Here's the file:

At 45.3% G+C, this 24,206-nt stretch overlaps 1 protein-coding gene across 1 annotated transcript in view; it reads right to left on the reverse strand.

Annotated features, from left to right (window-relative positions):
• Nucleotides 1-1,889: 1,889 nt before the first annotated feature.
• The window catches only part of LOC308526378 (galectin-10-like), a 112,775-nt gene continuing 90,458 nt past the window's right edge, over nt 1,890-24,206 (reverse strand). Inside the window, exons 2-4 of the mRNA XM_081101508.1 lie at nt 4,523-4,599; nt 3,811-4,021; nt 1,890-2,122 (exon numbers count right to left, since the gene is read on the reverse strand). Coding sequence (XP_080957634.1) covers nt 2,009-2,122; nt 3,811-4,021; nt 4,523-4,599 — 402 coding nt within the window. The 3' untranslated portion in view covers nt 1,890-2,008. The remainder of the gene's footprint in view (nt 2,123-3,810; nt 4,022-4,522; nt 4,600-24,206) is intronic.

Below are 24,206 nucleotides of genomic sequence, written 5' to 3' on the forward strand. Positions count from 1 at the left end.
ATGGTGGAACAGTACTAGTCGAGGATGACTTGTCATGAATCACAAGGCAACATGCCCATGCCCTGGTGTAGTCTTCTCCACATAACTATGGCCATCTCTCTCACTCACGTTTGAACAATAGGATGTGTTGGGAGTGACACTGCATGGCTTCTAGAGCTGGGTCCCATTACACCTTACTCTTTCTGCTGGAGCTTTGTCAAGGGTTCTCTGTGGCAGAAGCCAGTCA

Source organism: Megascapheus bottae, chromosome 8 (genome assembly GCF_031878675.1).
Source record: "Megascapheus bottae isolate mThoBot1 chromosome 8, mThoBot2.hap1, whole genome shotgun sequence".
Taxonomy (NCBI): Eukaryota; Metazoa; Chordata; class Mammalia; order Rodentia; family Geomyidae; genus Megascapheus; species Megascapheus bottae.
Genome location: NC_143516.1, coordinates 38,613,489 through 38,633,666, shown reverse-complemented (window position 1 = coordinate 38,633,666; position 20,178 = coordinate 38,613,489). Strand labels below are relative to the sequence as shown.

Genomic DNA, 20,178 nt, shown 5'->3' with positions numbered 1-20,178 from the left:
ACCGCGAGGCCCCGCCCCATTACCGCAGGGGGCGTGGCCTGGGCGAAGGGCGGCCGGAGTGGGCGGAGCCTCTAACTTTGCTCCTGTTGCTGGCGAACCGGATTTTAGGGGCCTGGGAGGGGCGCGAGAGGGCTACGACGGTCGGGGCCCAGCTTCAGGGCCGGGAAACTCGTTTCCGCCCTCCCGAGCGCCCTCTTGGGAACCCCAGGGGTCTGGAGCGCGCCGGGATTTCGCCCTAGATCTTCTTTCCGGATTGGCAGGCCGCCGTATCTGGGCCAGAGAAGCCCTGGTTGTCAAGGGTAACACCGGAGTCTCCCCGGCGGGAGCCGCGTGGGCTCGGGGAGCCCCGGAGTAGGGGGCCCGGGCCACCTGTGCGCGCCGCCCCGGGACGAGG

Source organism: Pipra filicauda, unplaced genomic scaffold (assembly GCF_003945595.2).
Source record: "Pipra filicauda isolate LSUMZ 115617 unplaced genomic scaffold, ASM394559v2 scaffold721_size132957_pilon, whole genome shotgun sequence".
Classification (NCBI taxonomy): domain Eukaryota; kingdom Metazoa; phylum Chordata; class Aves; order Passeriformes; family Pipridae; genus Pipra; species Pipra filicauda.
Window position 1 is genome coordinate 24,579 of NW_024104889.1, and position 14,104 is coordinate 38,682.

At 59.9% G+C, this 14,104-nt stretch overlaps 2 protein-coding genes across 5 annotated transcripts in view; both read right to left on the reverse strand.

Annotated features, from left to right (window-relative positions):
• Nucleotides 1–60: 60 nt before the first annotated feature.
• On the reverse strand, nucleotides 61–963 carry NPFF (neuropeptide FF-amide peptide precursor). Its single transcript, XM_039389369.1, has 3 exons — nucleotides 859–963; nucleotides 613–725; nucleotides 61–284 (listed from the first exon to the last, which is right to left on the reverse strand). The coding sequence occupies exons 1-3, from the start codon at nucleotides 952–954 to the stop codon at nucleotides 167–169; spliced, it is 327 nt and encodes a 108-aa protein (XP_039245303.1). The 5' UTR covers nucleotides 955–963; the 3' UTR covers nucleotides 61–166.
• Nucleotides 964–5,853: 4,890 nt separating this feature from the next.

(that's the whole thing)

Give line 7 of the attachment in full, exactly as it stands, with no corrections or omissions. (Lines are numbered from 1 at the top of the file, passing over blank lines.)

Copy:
Source organism: Megascapheus bottae, chromosome 8 (genome assembly GCF_031878675.1).